Graham: U.S. should act if Syria fails to oust terrorists
BY TYLER BRIDGES
Wednesday, April 16, 2003
SAN FRANCISCO - U.S. Sen. Bob Graham is calling for potential cruise
missile strikes against terrorist camps in Syria and Syrian-controlled
Lebanon if the Syrian government does not eliminate the terrorist
activities housed there.
In an interview while campaigning for president, Graham said that he
would first present evidence to the Syrian government of the terrorist
presence and then demand action.
''We ought to give the Syrian government time to clean up its house,'' he
said. ''If the government of Syria does not deal with terrorist groups
that have used it as a sanctuary and training group, then the United
States, hopefully with a broad coalition, should take steps necessary to
eliminate the training grounds. Cruise missiles happen to be an example
of what we did in similar circumstances'' in Afghanistan during the
Graham added that he does not support following up the invasion of Iraq
with a similar invasion of Syria to root out terrorism, as some
neoconservatives favor. ''My position is that we ought not to be trying
to remove the regime,'' he said. ``We should be trying to remove the
cancer of terrorism being tolerated in that specific country and the
Syrian-controlled areas of Lebanon.''
Graham's views are significant not only because he served as the chairman
of the Senate Intelligence Committee in the immediate post-9/11 era but
also because none of the other Democratic presidential candidates -- or
even President Bush -- is calling for a similar potential military action
Syria has become a focal point in the Middle East now that the U.S.-led
invasion of Syria is winding down.
White House spokesman Ari Fleischer has called Syria a ''rogue nation''
and Secretary of State Colin Powell threatened economic and political
penalties, but neither was willing to go as far as Graham. The Bush
administration is also concerned that Syria is offering a safe haven to
Iraqi leaders and possesses chemical weapons.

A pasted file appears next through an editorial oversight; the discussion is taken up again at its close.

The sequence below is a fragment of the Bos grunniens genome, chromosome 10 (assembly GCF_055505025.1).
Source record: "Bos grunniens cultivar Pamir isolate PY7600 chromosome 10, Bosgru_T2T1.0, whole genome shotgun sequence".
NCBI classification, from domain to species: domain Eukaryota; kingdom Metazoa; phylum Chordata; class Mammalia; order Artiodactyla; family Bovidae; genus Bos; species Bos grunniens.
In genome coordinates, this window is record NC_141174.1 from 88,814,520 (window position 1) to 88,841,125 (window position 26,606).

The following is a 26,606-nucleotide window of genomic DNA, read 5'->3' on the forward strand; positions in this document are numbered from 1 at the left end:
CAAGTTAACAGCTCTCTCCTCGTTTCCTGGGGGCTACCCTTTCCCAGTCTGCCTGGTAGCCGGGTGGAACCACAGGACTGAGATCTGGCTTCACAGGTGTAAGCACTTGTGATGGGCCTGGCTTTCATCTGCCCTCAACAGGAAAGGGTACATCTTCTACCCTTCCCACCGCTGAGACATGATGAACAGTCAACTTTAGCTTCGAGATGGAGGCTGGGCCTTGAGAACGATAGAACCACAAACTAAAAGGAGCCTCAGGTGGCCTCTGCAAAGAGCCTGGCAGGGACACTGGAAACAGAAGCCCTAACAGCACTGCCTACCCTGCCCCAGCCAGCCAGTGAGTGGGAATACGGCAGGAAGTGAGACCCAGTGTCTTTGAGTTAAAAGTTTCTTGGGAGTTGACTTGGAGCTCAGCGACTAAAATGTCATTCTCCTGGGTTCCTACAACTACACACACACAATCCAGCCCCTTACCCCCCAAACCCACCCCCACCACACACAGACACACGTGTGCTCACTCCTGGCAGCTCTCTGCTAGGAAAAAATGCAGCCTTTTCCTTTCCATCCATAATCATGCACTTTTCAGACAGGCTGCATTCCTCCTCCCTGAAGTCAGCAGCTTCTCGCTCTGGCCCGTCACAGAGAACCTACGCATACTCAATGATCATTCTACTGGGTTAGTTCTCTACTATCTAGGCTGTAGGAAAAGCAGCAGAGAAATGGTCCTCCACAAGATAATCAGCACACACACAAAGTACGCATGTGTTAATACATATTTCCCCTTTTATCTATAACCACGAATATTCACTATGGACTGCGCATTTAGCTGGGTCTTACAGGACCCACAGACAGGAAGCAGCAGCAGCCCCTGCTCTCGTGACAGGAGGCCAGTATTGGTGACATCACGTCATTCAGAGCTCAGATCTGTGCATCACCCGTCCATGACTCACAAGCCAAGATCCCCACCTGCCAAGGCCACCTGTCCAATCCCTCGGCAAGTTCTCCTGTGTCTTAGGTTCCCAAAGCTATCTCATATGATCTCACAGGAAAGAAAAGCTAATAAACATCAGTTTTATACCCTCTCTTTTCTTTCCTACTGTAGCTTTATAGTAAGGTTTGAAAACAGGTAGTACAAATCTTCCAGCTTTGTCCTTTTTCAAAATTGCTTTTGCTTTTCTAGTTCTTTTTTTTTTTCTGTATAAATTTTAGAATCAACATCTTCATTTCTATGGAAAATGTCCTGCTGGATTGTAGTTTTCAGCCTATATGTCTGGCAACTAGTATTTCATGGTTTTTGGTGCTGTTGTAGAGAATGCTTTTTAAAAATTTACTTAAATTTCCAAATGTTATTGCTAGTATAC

Graham said the terrorist group Hezbollah, which he said is headquartered
in southern Beirut, presents a far greater terrorist threat than Saddam
Hussein's Iraq. Graham said that is why he voted against the
congressional resolution authorizing war against Iraq.
The other major candidates in Congress who are running for president
voted for it, which has led some to suggest that Graham, like former
Vermont Governor Howard Dean, is anti-war. But Dean opposed the war
because he disapproved of the U.S. invasion of Iraq, saying Bush should
have given diplomacy more time.
Graham, for his part, said he opposed the war resolution ''because it
didn't go far enough'' and had misplaced priorities. ''I thought that
before we took any action against Iraq, we had to be bringing to
completion the war on terrorism in Afghanistan, Yemen, Indonesia'' and
Syria, Graham said.
Matthew Levine, a senior fellow at the Washington Institute for Near East
Policy who favored the U.S.-led invasion of Iraq, agrees with Graham that
terrorists in Syria pose a problem: ``The Syrian regime is involved in
state-sponsored terrorism. Since Sept. 11, they have been providing
weapons directly to Hezbollah.''
Graham's views on Iraq and Syria differs from that of the other major
Democratic candidates angling to unseat Bush.
Graham describes himself as ''to the right'' of them on these issues,
even though he did not support the war resolution, and notes that
conservative columnist George Will wrote approvingly of his views in
Sen. Joe Lieberman of Connecticut, for example, believes that the
successful completion of the Iraq war ''gives us the leverage to urge
countries like Syria who have harbored terrorists to stop and talk to
them aggressively about doing so,'' said his press secretary, Jano
How Democratic primary voters will respond to Graham's views is
''If Sen. Graham can make the case that there are terrorist camps
operating in Syria, many Iowa Democrats would support an action like
that,'' said Gordon Fischer, chairman of the Democratic Party in Iowa,
where Graham will visit in about two weeks. 'The questions he would face
are: `Can you make the case? Is the intelligence good enough?' Everybody
is concerned about terrorism.''